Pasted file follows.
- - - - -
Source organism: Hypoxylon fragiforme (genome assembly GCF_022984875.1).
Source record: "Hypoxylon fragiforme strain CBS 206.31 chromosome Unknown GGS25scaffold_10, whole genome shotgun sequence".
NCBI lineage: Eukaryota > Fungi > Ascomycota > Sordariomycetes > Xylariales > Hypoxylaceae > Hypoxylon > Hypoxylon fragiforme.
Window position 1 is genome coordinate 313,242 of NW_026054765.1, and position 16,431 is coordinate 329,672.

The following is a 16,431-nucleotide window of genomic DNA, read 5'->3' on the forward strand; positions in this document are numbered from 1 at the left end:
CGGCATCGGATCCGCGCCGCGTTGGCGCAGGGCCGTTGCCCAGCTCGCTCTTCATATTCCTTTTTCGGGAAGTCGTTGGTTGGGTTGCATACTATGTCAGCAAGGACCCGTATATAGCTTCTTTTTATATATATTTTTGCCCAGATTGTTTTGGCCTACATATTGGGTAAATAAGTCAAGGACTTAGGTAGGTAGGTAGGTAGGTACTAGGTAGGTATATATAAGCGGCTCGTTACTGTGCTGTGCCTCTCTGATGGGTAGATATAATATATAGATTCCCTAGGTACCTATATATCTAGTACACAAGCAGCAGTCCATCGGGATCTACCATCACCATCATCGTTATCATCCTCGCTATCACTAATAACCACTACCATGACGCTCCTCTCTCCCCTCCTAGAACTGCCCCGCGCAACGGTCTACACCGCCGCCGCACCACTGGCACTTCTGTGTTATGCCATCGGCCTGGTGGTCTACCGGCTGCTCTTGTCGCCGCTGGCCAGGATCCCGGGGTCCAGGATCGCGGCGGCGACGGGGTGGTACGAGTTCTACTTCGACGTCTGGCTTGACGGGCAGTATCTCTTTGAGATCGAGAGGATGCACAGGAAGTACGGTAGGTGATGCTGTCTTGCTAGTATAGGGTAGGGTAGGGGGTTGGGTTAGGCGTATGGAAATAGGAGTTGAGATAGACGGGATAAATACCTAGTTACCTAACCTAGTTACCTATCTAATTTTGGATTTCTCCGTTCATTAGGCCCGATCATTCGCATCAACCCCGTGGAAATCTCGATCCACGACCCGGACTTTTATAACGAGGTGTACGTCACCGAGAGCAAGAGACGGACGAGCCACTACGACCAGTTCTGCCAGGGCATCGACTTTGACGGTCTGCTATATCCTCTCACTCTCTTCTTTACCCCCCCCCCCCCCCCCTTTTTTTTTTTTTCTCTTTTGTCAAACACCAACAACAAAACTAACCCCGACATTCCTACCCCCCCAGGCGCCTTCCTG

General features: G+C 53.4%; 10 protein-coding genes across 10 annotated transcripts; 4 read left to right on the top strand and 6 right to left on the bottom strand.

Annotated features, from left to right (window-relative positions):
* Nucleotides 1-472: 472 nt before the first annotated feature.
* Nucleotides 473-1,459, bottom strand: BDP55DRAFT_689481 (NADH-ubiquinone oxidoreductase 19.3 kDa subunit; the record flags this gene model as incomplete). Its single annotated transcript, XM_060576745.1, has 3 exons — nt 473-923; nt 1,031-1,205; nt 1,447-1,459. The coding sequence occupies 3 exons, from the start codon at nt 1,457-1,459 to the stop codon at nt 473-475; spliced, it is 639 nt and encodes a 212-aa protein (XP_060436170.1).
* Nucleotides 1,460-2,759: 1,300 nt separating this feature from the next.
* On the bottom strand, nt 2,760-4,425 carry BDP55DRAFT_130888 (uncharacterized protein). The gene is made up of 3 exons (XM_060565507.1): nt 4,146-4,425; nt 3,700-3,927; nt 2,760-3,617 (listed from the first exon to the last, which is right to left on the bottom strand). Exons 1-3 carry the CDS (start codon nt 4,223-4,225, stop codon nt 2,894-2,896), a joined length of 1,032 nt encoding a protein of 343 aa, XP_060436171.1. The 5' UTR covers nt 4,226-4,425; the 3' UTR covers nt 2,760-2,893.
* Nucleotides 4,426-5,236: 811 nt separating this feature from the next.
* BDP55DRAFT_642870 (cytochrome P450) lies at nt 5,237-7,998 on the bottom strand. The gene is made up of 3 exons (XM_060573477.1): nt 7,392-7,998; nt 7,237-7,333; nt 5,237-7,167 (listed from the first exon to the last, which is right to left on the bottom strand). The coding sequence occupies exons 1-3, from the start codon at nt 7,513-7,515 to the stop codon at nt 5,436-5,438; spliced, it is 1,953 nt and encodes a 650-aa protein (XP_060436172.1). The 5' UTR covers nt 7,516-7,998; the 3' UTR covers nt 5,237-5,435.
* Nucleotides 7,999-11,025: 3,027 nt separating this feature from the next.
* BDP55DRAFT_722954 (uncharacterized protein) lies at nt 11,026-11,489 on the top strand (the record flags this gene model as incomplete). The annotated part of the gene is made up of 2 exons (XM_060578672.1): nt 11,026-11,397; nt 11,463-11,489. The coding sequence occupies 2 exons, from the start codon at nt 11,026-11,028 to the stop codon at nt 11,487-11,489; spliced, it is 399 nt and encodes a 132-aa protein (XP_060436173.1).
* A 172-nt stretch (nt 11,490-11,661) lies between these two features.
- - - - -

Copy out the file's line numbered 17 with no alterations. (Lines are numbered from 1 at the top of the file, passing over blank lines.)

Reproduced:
* A 172-nt stretch (nt 11,490-11,661) lies between these two features.